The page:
COLUMBIA, Mo., July 8 (UPI) -- Children who witness domestic violence are more likely to become abusive adults but there are ways to foster resilience, U.S. researchers say.
Kim Anderson, associate professor at the University of Missouri School of Social Work, found women are less likely to suffer from post-traumatic stress disorder if they are more resilient, or better able to overcome adversity.
Anderson also found mothers who were employed full time had a positive influence on their children's recovery from witnessing domestic violence.
"Mothers who work full time, even in adverse situations, create economic stability and model a strong work ethic, independence and competence," Anderson said in a statement. "This shows the importance of the bond between mothers and children and the importance of positive adult role models in the lives of children who have experienced abuse."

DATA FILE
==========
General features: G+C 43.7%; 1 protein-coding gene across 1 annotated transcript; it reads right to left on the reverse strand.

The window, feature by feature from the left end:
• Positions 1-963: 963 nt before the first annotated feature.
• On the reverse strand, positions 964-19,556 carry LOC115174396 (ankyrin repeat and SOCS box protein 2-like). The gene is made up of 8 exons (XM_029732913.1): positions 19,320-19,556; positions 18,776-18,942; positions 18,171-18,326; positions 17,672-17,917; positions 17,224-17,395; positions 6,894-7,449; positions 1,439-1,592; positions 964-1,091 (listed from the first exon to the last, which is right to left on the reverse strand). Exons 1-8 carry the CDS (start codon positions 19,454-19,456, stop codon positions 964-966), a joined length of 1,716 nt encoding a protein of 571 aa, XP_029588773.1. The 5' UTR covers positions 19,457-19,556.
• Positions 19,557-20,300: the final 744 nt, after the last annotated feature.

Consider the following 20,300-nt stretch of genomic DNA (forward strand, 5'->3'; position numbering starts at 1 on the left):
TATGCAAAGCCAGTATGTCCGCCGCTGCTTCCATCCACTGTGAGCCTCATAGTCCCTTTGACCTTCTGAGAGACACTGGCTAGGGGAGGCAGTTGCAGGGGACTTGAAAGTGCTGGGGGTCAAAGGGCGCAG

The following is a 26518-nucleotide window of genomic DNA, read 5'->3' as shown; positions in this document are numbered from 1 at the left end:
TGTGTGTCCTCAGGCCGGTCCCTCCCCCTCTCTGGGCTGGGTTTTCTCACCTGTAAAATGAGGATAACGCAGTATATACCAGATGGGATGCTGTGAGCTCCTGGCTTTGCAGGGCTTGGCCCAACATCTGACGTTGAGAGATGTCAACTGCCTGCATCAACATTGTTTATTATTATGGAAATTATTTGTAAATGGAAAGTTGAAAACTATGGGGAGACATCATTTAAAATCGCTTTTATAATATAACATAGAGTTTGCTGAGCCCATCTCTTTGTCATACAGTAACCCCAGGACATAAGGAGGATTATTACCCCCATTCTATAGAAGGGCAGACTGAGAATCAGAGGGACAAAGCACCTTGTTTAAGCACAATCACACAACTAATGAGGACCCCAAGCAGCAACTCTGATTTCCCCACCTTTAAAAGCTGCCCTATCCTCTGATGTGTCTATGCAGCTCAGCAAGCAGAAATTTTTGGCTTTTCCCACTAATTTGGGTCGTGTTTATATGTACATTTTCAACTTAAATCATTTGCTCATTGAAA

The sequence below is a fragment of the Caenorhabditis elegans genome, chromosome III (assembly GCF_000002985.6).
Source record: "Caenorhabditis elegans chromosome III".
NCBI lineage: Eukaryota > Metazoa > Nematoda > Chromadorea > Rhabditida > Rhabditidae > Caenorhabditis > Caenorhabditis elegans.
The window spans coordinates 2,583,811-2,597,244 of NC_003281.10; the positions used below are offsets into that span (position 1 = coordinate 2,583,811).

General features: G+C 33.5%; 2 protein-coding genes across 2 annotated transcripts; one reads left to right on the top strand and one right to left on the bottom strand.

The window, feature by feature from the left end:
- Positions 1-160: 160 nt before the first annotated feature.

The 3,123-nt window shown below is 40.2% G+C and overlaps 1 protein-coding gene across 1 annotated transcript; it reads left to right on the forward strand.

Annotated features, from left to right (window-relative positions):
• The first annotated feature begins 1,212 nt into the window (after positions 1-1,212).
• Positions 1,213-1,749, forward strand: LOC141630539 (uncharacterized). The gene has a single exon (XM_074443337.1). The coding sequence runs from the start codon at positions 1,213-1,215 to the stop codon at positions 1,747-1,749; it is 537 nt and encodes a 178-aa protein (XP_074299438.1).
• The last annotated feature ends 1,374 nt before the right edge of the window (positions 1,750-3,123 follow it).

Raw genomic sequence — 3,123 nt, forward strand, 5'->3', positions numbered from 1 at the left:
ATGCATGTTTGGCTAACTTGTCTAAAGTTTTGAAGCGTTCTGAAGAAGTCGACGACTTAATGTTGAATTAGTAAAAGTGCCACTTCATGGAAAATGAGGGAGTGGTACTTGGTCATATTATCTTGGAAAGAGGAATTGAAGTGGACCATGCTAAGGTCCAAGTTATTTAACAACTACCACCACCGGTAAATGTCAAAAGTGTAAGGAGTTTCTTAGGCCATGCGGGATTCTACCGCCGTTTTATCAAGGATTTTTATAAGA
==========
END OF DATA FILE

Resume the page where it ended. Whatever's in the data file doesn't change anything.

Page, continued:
In addition, children of mothers who had mental health problems were more likely than others to develop PTSD later in life, as were children who witnessed the arrest of family members during violent incidents, Anderson said.
"The mental health status of mothers affects how they recover from abuse and their parenting style," Anderson says. "Children whose mothers do not experience mental health problems are less likely to have mental health problems of their own."
The finding are published in the journal Child & Family Social Work.
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